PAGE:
Wednesday, September 7, 2011

Curriculum Outline

The Women's Collective
Working Out Our Empowerment: New Starts/Stories/Strength/Support/Self/Strategies/Solidarity/Sustainability

Week 1: Starts
·      Boundaries
·      How to support each other
·      Rules, agreement/contract
·      Intro games/icebreakers
·      Class expectations free write

Week 2: Stories
·      Race/Gender/Class
·      Dialogue / dyads

Week 3: Strength
·      Healthy Emotions
·      Dealing with anger, anxiety, etc.
·      What purpose do emotions serve?

Week 4: Support
·      Healthy Friendships
·      Healthy relationships between women
·      Body image, space, self-care and self image
·      Work relationships

Week 5: Self
·      Intimate / Romantic Relationships
·      Healthy romantic relationships
·      Sex
·      Body
Week 6: Strategies
·      DV and SA
·      Safety
·      Unhealthy relationships
·      Dispelling myths

Week 7: Solidarity
·      Family
·      Parenting
·      How do we define family?
·      Creating your own family
·      Boundaries and rules
·      Safe and healthy family relationships

Week 8: Sustainability
·      Wrapping Up
·      Assessment

Friday, August 26, 2011

First Day of Class

Friday, August 26, 2011

Popular education, n.
1. [Education for liberation]—Popular education is essential in developing new leadership to build a bottom-up movement for fundamental social change, justice and equality; see also liberation, revolution, social and economic equality.
2. [Accessible and relevant]—We begin by telling our stories, sh 2. aring and describing our lives, experiences, problems and how we feel about them.
3. [Interactive]—We learn by doing: we participate in dialogue and activities that are fun, including cultural arts such as drama, drawing, music, poetry and video.
4. [Education with an attitude]—We are not neutral: through dialogue and reflection we are moved to act collectively—creating change that will solve the problems of those at the bottom in our communities, those of us who are most oppressed, exploited and marginalized.
5. [Egalitarian]—We are equal. All of us have knowledge to share and teach. All of us are listeners and learners, creating new knowledge and relationships of trust as we build for our future.
6. [Historic]—We see our experience within the context of history, indicating where we have come from and where we are going.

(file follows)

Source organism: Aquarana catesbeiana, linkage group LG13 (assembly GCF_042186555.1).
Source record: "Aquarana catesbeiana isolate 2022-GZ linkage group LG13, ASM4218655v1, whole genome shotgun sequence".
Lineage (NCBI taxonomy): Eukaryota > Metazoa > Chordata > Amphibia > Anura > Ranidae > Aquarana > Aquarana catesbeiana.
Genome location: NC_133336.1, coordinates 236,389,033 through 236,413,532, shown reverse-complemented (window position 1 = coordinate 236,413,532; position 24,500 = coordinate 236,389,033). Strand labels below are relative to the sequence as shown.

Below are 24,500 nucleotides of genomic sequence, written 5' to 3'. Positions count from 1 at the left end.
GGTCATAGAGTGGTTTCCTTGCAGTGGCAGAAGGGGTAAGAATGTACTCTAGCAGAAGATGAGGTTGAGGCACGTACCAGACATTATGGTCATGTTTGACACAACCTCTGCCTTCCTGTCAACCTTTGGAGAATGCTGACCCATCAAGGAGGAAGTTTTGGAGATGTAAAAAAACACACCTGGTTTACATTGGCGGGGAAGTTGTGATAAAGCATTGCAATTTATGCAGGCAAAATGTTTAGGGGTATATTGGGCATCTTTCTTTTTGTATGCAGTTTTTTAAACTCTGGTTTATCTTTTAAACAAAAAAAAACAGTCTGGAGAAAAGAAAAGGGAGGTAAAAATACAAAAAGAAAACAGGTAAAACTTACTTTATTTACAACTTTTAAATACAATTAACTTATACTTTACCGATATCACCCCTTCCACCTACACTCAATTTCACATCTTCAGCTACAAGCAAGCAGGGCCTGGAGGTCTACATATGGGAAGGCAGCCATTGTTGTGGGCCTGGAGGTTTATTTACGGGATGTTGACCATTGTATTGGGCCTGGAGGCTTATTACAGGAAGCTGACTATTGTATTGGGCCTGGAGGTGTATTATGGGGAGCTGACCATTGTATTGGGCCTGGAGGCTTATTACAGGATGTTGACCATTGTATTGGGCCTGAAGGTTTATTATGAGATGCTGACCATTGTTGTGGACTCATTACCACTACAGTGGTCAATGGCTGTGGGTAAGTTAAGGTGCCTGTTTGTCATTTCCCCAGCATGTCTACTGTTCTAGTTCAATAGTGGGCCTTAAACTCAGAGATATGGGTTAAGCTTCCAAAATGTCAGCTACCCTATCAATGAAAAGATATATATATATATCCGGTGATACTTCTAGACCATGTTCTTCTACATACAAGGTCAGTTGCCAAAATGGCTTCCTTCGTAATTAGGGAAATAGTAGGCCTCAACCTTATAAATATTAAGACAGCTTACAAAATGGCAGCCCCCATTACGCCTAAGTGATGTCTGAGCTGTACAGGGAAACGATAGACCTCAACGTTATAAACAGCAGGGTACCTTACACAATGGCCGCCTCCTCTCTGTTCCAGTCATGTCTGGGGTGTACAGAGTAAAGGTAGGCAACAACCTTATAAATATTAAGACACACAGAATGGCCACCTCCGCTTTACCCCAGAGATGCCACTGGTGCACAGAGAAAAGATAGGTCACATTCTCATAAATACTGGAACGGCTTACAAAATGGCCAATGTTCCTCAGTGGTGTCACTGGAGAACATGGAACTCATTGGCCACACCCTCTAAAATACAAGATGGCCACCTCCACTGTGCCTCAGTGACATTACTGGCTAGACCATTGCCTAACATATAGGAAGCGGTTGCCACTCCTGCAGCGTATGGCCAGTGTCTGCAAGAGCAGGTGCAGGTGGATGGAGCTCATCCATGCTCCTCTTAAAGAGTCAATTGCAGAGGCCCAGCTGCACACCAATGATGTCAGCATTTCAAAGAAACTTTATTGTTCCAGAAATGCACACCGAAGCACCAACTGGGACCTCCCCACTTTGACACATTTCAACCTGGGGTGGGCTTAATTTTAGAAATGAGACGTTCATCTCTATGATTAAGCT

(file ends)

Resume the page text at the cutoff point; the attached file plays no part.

7. [Inclusive]—We see ourselves in relation to all people, including those of different ethnic groups and nationalities, social classes, ages, genders, sexualities and abilities.
8. Consciousness raising]—We critically analyze our experiences, explaining the immediate causes of our problems and discovering the deeper root causes in the structures of the economy, political institutions and culture.
9. [Visionary]—We are hopeful, creating an optimistic vision of the community and global society we want for ourselves and our families.
10. [Strategic]—We are moved to collective action, developing a plan for short-term actions to address the immediate causes of our problems, and long-term movement building to address the root causes of our problems.
11. [Involves the whole person]—We use our head for analysis, reflection, and consciousness; our heart for feeling and vision; and our feet for collective action for the short term and the long haul.
Source: Project South

“Prisons do not disappear problems, they disappear human beings. And the practice of disappearing vast numbers of people from poor, immigrant, and racially marginalized communities has literally become big business.” Angela Y Davis, “Masked Racism: Reflections on the Prison Industrial Complex,” Colorlines, Fall 1998).

Discussion in small groups: What do you think of Davis’s quotation? What is the author saying about prisons?
Do you agree or disagree? Explain.

Sociologist Paul Hirschfield makes the following salient argument in his recent article “Preparing for prison? The criminalization of school discipline in the USA”: